Redford and Hoffman starring in “All The President’s Men.”
Bumping your head and puncturing a lung forces you to slow down just a bit. Slowing down allows you to take the time to smell the roses, or at least include a nap or two as part of your recovery. Naps aren’t a bad thing, but in America, napping is seen as weakness. That discussion about our hustling nature will have to wait ‘til later, when I’m back at 100 percent.
Friday afternoon, after a full day of work, I hit the wall about 4:00 and decided to chill, lie down, and I flicked on the Tee Vee. Playing on the Sundance Channel was All the President’s Men, certainly a 5-star movie, one that garnered an Academy Award, and also a movie I’ve never watched. This is surprising given my interest in the subject matter, plus it was a 1970s movie, a period of great Hollywood titles, in my opinion, when movies were based on real-life, rather than cartoons.
This classic movie from 1976 is based on the 1974 nonfiction book of the same name by Carl Bernstein and Bob Woodward. They were the journalists who broke the Watergate scandal for the Washington Post. A very young Robert Redford and equally youthful Dustin Hoffman play Woodward and Bernstein, respectively.
Redford and Hoffman were great. Jason Robards was equally terrific as the Post’s Ben Bradley, the ballsy executive editor at the time and the one who had the final check-off on Woodward and Bernstein’s initial investigative work. He put himself at great risk in running with two virtually unknown reporters when he was being pushed by others at the paper to go with more experienced reporters. In fact, Bernstein was close to being fired at the time, and Woodward had only been at the Post for nine months.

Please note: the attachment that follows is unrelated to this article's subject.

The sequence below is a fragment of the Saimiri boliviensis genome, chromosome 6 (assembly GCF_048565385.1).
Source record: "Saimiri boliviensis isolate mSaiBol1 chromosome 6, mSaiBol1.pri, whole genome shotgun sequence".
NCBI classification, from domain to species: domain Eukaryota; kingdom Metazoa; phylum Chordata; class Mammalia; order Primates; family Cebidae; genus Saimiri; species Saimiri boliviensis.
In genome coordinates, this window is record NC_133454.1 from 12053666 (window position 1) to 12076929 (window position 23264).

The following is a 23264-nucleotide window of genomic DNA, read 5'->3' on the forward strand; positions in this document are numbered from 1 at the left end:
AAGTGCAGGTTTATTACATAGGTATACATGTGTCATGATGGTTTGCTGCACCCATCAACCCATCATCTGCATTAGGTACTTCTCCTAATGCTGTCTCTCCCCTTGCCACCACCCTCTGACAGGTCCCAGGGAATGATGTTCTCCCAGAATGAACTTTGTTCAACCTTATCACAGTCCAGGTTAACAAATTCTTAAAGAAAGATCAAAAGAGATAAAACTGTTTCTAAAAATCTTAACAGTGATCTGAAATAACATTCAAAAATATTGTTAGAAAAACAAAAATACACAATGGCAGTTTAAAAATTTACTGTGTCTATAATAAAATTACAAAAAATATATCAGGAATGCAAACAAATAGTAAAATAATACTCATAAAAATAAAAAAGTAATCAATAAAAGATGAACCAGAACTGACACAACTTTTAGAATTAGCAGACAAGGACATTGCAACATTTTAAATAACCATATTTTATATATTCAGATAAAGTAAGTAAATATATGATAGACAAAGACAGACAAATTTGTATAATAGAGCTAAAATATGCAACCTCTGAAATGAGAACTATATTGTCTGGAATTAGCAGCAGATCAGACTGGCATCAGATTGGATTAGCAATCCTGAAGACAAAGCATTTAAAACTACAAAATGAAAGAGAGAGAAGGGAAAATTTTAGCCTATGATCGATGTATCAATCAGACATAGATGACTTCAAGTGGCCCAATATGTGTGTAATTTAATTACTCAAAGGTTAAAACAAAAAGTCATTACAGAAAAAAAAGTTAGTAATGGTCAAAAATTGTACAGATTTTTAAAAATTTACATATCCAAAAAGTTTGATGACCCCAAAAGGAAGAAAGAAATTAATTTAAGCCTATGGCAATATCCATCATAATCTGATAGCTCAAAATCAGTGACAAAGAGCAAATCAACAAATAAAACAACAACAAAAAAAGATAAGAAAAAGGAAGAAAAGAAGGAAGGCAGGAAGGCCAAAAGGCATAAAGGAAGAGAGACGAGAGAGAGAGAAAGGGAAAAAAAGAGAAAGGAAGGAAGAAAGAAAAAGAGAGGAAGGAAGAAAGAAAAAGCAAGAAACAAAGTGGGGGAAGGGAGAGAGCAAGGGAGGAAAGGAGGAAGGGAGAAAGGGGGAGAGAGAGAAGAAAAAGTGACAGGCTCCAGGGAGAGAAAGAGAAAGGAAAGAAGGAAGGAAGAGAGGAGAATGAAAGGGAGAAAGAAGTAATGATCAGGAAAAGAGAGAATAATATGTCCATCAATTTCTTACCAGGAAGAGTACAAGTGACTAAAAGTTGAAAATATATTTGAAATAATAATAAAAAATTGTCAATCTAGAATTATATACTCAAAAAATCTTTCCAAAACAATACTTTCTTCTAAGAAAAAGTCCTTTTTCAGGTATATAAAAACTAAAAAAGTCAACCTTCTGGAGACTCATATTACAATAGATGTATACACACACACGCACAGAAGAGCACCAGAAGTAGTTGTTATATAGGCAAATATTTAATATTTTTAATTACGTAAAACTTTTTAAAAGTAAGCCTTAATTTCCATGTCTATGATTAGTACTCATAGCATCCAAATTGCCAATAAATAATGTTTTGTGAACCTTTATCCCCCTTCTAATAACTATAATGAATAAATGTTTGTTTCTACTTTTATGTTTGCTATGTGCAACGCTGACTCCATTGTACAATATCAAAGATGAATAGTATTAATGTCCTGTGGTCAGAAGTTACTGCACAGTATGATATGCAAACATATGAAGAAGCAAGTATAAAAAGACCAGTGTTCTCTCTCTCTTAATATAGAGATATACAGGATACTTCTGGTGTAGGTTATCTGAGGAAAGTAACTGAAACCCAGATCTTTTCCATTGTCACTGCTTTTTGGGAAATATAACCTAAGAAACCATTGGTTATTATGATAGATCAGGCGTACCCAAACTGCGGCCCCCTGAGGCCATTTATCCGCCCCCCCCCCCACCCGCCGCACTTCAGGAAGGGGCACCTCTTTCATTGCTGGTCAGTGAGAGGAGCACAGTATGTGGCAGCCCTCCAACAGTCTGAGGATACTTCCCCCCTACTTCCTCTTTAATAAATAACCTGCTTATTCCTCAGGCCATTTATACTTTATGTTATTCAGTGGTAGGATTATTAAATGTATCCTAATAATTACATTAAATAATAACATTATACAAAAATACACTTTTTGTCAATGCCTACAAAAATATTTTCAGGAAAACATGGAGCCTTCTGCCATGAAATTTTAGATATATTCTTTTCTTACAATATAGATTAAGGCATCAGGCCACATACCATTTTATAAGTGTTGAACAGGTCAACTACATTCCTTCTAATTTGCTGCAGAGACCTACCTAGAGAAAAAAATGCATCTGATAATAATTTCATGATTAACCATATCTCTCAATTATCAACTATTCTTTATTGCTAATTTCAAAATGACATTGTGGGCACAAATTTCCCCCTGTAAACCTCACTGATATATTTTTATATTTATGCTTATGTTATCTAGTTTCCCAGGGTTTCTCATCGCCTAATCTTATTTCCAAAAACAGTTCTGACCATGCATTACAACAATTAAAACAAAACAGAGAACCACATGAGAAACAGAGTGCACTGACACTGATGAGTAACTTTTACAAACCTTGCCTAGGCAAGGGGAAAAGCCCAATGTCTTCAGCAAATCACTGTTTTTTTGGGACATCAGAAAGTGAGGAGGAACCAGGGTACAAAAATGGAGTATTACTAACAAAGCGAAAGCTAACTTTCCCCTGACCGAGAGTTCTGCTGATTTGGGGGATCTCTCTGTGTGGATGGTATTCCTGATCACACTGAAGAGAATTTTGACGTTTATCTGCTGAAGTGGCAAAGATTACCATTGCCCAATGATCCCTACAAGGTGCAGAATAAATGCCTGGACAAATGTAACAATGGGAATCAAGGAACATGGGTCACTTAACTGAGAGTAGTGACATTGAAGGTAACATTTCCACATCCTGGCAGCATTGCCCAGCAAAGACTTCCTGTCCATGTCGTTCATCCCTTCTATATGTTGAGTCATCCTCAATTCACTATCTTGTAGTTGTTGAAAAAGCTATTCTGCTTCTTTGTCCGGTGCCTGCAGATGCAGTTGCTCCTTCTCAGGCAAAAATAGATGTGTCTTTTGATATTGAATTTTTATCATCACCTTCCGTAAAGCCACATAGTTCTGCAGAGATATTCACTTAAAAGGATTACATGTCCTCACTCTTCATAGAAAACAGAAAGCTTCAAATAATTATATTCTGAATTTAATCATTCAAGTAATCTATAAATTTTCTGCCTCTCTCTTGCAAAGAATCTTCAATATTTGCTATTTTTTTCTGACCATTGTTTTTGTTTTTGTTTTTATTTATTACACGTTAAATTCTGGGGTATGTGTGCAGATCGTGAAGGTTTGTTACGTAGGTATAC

The movie is excellent on a couple of levels. One, it demonstrates the important role that newspapers once occupied in disseminating information, especially serving as a check on government excesses and clear abuses of power, like Nixon’s. It also highlighted what investigative journalism used to entail.
Both Redford and Hoffman captured the gumshoe activities of Woodward and Bernstein, going door-to-door, working tirelessly to source their material, meeting anonymous sources in darkened parking garages (“Deep Throat”), and doing the kind of digging that most of today’s so-called journalists refuse to do. No, today the Google search constitutes legwork for most journalists, especially the young ones coming out of J-schools. Also, this was before newspapers gutted staffs and technology turned journalism in PR/Marketing and advertorials instead.
I did catch a blurb in this morning’s Maine Sunday Telegram (sourced from the LA Times) that Al Jazeera America is launching on Tuesday. This is gonna’ freak out the Fox News/Rush Limbaugh crowd, for sure.
Executives at Al Jazeera America are pledging to cover the U.S. domestic market, and have opened bureaus in cities they considered under-served, such as Detroit, New Orleans and Nashville. It hired ABC news veteran Kate O’Brian to be its president, and other news vets like former CNN anchor Soledad O’Brien, ex-CBS News reporters Sheila MacVicar and Joie Chen and former NBC News anchor John Seigenthaler.
In my opinion, we could use a few more reporters like Woodward and Bernstein today. I think this news network is a step back in that direction.